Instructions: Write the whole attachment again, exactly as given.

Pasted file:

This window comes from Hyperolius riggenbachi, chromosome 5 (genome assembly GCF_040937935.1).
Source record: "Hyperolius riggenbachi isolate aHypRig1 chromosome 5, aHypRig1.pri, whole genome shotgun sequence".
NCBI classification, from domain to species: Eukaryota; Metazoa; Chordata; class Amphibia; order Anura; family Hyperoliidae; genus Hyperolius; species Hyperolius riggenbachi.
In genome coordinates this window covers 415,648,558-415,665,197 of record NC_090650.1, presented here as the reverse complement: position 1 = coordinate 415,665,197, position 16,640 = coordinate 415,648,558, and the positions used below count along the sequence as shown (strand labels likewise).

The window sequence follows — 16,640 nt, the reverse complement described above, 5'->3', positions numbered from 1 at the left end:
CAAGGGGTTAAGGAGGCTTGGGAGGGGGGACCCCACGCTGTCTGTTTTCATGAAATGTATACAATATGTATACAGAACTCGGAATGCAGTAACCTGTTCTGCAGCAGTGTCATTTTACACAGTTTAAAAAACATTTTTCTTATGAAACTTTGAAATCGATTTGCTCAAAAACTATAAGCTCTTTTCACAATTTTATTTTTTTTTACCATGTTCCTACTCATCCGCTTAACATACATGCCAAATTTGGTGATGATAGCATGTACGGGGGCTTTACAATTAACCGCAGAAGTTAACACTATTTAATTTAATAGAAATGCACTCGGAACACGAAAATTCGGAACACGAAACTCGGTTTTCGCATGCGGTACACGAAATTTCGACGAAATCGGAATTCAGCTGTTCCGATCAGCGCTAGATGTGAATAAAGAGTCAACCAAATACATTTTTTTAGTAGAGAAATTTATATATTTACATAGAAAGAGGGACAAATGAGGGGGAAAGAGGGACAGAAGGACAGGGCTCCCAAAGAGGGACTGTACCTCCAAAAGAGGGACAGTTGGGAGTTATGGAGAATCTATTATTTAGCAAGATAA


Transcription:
This window comes from Hyperolius riggenbachi, chromosome 5 (genome assembly GCF_040937935.1).
Source record: "Hyperolius riggenbachi isolate aHypRig1 chromosome 5, aHypRig1.pri, whole genome shotgun sequence".
NCBI classification, from domain to species: Eukaryota; Metazoa; Chordata; class Amphibia; order Anura; family Hyperoliidae; genus Hyperolius; species Hyperolius riggenbachi.
In genome coordinates this window covers 415,648,558-415,665,197 of record NC_090650.1, presented here as the reverse complement: position 1 = coordinate 415,665,197, position 16,640 = coordinate 415,648,558, and the positions used below count along the sequence as shown (strand labels likewise).

The window sequence follows — 16,640 nt, the reverse complement described above, 5'->3', positions numbered from 1 at the left end:
CAAGGGGTTAAGGAGGCTTGGGAGGGGGGACCCCACGCTGTCTGTTTTCATGAAATGTATACAATATGTATACAGAACTCGGAATGCAGTAACCTGTTCTGCAGCAGTGTCATTTTACACAGTTTAAAAAACATTTTTCTTATGAAACTTTGAAATCGATTTGCTCAAAAACTATAAGCTCTTTTCACAATTTTATTTTTTTTTACCATGTTCCTACTCATCCGCTTAACATACATGCCAAATTTGGTGATGATAGCATGTACGGGGGCTTTACAATTAACCGCAGAAGTTAACACTATTTAATTTAATAGAAATGCACTCGGAACACGAAAATTCGGAACACGAAACTCGGTTTTCGCATGCGGTACACGAAATTTCGACGAAATCGGAATTCAGCTGTTCCGATCAGCGCTAGATGTGAATAAAGAGTCAACCAAATACATTTTTTTAGTAGAGAAATTTATATATTTACATAGAAAGAGGGACAAATGAGGGGGAAAGAGGGACAGAAGGACAGGGCTCCCAAAGAGGGACTGTACCTCCAAAAGAGGGACAGTTGGGAGTTATGGAGAATCTATTATTTAGCAAGATAA